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Bermuda Grass

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Centipede Grass

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Fescue Grass

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Kentucky Bluegrass

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Rough Stalk Bluegrass

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Rye Grass

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St. Augustine Grass

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Wheat Grass

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Zoysia Grass

Grass that Grows Well in Virginia

A lovely lawn takes more than regular watering and mowing. It needs the right kind of grass to grow well in Virginia.

According to the Virginia Cooperative Extension at Virginia Tech, “Virginia is what turfgrass managers describe as a ‘transition zone.’”

This means that we have cold winters and hot, dry summers that don’t make for easy choices in lawn grass.

Types of Grass and Hardiness Zones

There are two main types of grass: cool season grass and warm season grass. And there are what are known as U.S. Department of Agriculture Hardiness Zones throughout the United States that outline the general climate and planting standards used to determine which plants are likely to thrive at a given location. Lawn grass seeds, shrubs, flowers and plants should be selected by their optimal hardiness zone numbers so you can see at a glance if these should do well in your area.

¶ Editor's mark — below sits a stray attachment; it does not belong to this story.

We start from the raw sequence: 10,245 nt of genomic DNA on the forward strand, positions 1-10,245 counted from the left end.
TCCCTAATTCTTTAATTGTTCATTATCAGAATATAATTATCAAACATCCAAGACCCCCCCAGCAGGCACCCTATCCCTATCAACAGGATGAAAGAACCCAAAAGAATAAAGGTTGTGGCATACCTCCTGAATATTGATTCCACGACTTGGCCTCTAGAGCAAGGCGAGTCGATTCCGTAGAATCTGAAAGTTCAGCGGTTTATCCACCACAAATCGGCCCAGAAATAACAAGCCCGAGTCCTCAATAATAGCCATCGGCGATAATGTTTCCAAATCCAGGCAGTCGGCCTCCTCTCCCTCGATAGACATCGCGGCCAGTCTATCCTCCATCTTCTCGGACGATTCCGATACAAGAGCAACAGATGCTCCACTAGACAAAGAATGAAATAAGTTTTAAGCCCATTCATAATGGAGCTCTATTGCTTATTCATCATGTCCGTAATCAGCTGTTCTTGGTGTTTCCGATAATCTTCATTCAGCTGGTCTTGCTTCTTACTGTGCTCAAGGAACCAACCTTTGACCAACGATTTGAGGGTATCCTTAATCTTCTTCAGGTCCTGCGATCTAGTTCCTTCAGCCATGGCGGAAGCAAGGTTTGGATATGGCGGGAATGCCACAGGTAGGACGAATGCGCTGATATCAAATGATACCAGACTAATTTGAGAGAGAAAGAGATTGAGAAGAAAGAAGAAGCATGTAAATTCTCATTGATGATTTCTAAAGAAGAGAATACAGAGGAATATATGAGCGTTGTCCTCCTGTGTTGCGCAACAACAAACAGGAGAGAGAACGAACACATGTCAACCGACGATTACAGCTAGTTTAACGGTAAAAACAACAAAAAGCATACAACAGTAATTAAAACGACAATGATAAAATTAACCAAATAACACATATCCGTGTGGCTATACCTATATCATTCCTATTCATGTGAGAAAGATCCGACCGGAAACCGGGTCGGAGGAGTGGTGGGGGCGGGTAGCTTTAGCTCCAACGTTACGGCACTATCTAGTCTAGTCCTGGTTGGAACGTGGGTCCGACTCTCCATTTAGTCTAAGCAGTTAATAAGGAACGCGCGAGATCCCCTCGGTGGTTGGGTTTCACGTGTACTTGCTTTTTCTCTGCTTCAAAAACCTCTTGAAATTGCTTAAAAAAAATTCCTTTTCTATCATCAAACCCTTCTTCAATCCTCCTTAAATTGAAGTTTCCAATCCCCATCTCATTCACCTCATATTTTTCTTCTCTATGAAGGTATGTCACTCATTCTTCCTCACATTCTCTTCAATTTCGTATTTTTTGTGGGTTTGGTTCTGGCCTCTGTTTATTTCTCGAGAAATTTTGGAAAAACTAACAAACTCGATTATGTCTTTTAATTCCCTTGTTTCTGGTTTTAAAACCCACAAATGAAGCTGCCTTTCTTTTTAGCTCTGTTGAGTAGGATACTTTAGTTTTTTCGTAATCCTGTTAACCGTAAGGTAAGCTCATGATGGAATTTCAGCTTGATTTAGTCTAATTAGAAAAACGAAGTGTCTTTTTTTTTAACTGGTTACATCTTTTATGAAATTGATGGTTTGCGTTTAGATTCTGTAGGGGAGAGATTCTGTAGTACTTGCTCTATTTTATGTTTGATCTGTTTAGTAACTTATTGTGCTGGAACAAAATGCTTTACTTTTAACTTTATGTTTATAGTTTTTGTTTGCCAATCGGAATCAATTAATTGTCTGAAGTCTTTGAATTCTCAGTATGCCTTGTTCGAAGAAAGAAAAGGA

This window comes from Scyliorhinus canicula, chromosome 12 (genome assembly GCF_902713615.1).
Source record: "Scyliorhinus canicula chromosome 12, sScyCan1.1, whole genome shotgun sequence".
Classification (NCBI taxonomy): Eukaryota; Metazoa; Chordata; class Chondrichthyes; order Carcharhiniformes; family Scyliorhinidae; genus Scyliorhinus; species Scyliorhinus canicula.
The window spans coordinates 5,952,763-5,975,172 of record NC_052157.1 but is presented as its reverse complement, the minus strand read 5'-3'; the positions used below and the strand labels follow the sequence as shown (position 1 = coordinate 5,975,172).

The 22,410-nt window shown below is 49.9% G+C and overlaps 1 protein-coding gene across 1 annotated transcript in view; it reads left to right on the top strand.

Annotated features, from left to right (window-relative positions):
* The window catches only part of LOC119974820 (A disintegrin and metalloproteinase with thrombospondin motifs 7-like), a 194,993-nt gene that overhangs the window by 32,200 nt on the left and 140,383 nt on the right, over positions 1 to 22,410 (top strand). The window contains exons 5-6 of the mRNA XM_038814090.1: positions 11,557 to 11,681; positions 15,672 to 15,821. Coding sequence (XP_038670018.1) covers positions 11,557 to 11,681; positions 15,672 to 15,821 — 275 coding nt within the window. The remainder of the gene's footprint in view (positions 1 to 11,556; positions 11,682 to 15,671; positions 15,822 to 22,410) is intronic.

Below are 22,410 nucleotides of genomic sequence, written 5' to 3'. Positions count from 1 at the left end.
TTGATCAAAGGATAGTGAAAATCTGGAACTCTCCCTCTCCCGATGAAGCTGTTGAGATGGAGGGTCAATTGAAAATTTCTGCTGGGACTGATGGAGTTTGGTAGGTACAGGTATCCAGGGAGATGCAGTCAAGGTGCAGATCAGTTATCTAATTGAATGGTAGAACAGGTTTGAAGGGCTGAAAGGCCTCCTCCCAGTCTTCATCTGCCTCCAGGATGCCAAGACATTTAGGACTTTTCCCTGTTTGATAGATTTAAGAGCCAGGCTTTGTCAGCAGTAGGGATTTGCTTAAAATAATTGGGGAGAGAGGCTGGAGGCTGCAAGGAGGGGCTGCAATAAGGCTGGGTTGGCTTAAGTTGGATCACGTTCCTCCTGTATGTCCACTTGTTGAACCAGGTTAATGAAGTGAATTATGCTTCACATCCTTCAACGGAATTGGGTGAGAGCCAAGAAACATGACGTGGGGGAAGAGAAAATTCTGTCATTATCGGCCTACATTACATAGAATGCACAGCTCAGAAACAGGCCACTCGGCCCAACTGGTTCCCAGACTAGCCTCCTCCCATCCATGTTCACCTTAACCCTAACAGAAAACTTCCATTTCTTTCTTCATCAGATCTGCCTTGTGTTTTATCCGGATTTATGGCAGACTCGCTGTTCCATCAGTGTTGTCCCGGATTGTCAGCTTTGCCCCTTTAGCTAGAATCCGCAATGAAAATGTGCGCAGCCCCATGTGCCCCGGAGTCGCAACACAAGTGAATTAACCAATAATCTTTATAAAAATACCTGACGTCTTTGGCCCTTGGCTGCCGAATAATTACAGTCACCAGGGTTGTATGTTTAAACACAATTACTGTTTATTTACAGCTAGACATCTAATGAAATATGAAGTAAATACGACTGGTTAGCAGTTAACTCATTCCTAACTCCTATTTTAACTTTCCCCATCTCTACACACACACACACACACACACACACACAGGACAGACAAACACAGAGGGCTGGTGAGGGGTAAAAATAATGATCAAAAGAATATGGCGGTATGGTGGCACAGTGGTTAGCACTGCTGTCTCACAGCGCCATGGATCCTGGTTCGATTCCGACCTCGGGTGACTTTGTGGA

Virginia’s hardiness zone numbers range from 5a in the western mountains to 8a on the Eastern Shore. You need to match the type of grass to the season and the hardiness zone to have it grow well in Virginia.

Cool Season Grass that Grows Well in Virginia

Cool season grass performs best in temperatures between 60-75 degrees, and grows actively in the fall and spring. It works well in the Shenandoah Valley and Northern Virginia.

Warm Season Grass that Grows Well in Virginia

Warm season grass grows best when temperatures range between 80-95 degrees. Although dormant in the winter, it is efficient with water, tolerates summer heat, and has few pest problems. Best established mid-May through June.

Grass That Grows Well in Wet Lawns

Not all lawns are the perfectly-manicured ones of legend. Lawns come in all shapes, sizes, and soil types. Wet soil can provide a particular challenge, so let’s look at some of the types of grass that grows well in wet lawns.

There are a number of reasons why you may have a wet lawn. Grading of the yard can be an issue, and allow water to pool in areas of your lawn. Poor drainage conditions, overwatering, and overly shady regions can also cause water problems.